“I had to prove them wrong, but I also had to prove to myself that I could,” said Delano, who said he was grateful to be part of a community that is changing the industry, proving that one does not need a bachelor’s degree to go into life sciences.

Over 10 months, the 15 young women and men from Gloucester and surrounding communities had seven months of hands-on-training, and about 1,000 hours of lab work learning to become entry-level biotech lab technicians. They also finished three-month internships at some top biotech and life sciences firms and organizations, from Synlogic, NOAA Fisheries, LifeMine, to Tenza and Dana-Farber Cancer Institute, to name a few.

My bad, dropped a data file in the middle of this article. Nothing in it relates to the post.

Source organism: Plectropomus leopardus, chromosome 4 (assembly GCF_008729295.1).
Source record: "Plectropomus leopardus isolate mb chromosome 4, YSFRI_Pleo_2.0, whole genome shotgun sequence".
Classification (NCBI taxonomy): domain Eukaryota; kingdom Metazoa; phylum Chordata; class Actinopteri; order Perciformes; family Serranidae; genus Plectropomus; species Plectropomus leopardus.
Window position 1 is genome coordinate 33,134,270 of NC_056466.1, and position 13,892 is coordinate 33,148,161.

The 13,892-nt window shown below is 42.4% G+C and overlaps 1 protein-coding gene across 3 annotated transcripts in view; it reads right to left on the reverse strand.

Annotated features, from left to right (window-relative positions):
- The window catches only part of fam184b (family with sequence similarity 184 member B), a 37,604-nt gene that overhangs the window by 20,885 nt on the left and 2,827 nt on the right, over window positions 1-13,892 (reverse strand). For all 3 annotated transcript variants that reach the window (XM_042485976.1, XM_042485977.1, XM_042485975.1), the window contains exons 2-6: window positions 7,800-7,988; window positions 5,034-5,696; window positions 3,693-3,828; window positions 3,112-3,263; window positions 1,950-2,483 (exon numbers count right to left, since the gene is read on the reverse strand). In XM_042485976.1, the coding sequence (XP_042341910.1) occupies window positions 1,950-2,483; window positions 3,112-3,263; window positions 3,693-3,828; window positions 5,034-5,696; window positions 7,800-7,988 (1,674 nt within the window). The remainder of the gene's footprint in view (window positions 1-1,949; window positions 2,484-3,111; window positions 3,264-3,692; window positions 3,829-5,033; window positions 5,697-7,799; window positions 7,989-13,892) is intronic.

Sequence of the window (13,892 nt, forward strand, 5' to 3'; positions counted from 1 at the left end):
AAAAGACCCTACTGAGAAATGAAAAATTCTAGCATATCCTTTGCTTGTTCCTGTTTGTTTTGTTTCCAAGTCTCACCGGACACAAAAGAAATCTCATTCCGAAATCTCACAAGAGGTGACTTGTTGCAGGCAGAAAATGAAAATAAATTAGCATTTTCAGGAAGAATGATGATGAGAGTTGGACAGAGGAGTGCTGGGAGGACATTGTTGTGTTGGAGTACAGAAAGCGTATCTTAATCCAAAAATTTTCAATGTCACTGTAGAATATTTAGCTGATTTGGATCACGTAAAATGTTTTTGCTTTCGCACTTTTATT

The Biotechnology Academy was founded six years ago as part of GMGI’s vision to address critical challenges facing the oceans, human health, and the environment through research and education.

This was the sixth class to graduate, and the academy plans to increase the class number to 40 in the coming year with spaces still available (You can learn more at https://gmgi.org/education/biotechnology-certificate-program/).

John Doyle, the education director, said one thread has united all the classes, and that is courage.

“Imagine for a moment walking away from the familiar, the comfortable in your life,” Doyle said, “and deciding to engage in training for an incredible technical and intensive discipline, at the end of which you would be thrust into one of the most innovative and competitive markets for that particular discipline in the entire world. That is what these 15 individuals accomplished over the past 10 months.”